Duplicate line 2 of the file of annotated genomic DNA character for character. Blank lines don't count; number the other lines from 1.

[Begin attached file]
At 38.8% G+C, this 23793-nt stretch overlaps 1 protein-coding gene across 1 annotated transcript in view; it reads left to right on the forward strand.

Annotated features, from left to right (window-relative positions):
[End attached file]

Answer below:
Annotated features, from left to right (window-relative positions):